On Wednesday a private cab was to show the city. The driver asked if they’d come from Luxembourg or Gay Paree, and how did they know Mr. Lincoln, who in turn decided the man was too nosey and cut the journey short. They explored the paths and trees of Brussels Park were the sun lit up the leaves. At benches they met Nicolas Hotermans from the Belgian embassy. He shook their hands and made small talk about embassy matters and they wished one another a good afternoon.
On the fourth day, Trebitsch bought Margarethe beautiful clothes as well as gifts for Julius, Ignatius and Mrs. Kahlor. They stopped at kerbs for passing traffic and in the afternoon a tram carriage bearing a blond haired lady in Summer dress looked out at them. She had crème skin and full pert tits when she was sure no one was watching rapped the window and blew Trebitsch a kiss. He didn’t react and Margarethe pretended not to notice.
On the fifth morning he told her it was perhaps not good to leave her mother alone with the children so long. He booked passage that afternoon for wife and youngest son to return to York.
The train carried him between Habsburg and France. To Luxemburg’s last little castles of Rome, of Siegfried the First. He called on Saarbrücken Ironworks and the high furnace and forging mills of Dudelange, then rode out over Alzette and Pétrusse rivers which cut the deep gorge.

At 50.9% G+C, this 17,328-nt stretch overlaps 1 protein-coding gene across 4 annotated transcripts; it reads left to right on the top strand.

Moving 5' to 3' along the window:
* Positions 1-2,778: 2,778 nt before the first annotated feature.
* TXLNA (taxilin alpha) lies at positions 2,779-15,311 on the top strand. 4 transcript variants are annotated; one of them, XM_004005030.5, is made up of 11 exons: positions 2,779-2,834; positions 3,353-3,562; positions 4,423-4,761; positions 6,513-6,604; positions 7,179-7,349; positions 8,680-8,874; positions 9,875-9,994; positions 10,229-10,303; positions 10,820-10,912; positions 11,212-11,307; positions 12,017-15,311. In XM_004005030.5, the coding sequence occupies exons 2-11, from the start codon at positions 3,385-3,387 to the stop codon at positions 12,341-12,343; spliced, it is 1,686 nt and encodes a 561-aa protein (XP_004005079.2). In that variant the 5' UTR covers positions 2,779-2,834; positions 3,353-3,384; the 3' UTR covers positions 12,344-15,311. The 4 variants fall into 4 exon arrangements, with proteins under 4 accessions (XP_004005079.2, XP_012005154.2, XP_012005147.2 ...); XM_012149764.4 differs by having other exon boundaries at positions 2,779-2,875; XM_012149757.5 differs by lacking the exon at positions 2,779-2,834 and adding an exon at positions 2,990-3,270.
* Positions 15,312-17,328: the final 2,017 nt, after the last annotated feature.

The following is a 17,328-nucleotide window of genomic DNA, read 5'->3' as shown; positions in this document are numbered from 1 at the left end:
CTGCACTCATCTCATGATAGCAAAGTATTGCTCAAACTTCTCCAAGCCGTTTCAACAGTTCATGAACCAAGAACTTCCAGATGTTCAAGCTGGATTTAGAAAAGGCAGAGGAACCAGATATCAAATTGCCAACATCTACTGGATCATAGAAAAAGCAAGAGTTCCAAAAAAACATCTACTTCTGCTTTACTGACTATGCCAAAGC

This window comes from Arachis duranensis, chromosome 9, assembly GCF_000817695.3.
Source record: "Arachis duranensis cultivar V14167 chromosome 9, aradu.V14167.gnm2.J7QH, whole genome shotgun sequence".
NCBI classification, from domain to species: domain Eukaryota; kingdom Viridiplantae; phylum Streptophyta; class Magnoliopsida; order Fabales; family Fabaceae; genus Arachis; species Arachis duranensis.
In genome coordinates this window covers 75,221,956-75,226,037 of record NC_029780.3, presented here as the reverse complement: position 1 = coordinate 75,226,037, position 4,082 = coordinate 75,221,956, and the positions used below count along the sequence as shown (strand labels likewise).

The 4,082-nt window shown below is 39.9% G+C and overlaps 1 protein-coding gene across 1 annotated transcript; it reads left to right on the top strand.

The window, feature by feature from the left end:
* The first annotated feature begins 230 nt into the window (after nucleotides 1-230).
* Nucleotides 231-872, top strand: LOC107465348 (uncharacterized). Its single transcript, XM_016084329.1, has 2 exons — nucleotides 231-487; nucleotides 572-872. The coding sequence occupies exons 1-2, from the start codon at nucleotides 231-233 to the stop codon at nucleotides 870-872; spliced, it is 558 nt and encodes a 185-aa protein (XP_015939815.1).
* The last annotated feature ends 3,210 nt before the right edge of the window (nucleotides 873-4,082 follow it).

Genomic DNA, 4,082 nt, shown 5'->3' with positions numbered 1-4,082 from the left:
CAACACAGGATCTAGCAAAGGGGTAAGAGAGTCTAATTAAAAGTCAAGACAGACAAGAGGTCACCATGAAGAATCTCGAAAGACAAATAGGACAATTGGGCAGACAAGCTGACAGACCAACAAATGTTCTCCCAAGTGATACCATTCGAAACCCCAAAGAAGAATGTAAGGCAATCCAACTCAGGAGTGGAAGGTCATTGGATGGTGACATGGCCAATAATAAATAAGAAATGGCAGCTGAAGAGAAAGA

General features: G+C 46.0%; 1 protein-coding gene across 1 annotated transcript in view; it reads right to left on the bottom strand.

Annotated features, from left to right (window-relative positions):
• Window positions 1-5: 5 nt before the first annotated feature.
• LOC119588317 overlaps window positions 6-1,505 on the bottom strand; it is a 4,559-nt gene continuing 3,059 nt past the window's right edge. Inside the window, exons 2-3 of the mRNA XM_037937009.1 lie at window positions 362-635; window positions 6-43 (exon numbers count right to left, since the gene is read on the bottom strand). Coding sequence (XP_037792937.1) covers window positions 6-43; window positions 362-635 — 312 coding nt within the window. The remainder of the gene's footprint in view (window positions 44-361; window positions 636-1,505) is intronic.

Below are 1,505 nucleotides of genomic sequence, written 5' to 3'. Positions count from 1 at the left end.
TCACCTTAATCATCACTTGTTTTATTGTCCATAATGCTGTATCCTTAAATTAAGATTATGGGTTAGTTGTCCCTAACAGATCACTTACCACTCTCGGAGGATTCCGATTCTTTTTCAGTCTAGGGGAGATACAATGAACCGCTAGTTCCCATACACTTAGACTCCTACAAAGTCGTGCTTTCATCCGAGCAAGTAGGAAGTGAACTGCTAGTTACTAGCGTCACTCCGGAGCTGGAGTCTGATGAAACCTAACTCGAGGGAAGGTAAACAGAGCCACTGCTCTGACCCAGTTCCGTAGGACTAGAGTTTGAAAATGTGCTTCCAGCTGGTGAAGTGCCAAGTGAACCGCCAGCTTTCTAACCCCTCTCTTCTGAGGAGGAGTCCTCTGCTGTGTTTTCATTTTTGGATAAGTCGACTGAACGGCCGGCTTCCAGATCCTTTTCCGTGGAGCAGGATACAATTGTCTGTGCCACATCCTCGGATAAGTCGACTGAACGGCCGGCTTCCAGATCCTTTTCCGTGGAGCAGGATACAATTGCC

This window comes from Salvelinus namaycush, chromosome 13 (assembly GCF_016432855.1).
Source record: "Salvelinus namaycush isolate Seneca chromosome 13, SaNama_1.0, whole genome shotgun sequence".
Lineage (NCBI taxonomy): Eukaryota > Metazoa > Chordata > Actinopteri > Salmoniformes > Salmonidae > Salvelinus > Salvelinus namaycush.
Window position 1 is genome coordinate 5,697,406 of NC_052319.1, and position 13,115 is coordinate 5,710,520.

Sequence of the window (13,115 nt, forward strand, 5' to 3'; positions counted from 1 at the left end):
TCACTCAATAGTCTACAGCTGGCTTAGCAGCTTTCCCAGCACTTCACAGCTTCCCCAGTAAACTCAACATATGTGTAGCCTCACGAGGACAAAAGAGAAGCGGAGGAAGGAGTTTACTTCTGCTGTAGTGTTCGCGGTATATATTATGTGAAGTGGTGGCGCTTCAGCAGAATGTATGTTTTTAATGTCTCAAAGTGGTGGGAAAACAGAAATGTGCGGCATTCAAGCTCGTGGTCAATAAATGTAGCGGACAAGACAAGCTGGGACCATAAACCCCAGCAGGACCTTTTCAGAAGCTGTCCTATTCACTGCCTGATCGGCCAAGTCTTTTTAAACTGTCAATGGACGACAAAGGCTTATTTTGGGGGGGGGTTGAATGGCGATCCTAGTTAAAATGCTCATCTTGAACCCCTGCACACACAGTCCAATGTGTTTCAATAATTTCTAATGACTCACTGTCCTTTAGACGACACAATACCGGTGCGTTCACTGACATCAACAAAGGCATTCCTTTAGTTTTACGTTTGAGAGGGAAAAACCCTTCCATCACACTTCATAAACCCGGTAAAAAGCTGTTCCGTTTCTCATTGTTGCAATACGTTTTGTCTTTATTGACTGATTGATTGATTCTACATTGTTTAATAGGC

Passing through Namur, green country and rock houses; evergreens lined the Sambre. A grand sweeping path ran through the wall by Château des comtes. He went to Hainaut, were wet grass and green spawn gravitated to moored boats. He watched the brick buildings sail, reflected in dark water, and sometimes conquered by the sun.
He saw where Walloonia, Flanders and the Netherlands met. On Limburg’s promenade, the weekend watchers, the idlers and chatting cliques. In bonnet and cap they glided over tram-lines and push-bikes. He walked above the spires, above the lake, were young boys scrambled on top grassy hills. Away from the town-houses they were in small brick-houses with thatch roofs; farmers in dungarees steadied horses, their wives taught children of cows and chickens.
In Brussels he resided in the Northern Quarter and idled by the galleries and Fontainasplein, a wide open shopping place of five storey buildings, automobiles and a rare horse bus turning the roundabout. Towards the embassy, barrow pushers bumped across cobblestones and a boy rescued a tree-stranded cat. There were pubs aplenty. Englebirt advertised on the railway bridge with the birds and the magnificent brush of trees rising above it.
Antwerp was old farms, cheap labour, new roads of an agricultural economu. He sat at Cafe Neptune and watched a woman selling milk from a dog cart, two hounds pulling her in wheel wagon. Then he walked to Antwerp Central Station fronted by a semi-circle divinity of windows, celestial angels of glass around an ascending portcullis.
Back in the capital he walked by the Palace of Justice and the Stock Exchange or took in a show at La Monnaie. He had transformed these views into data and back at his city study he looked over his work, his grand re-design.
In England, he’d built an impressive library, moved to his office at the Cocoa Works next to Rowntree’s study. Newspapers, journals and books on politics joined those from his European studies, including Funch’s treasured Denmark volumes, two and a half years overdue. He weakened the chair screws sifting between volumes, fetching numbers between page dividers and collating statistics.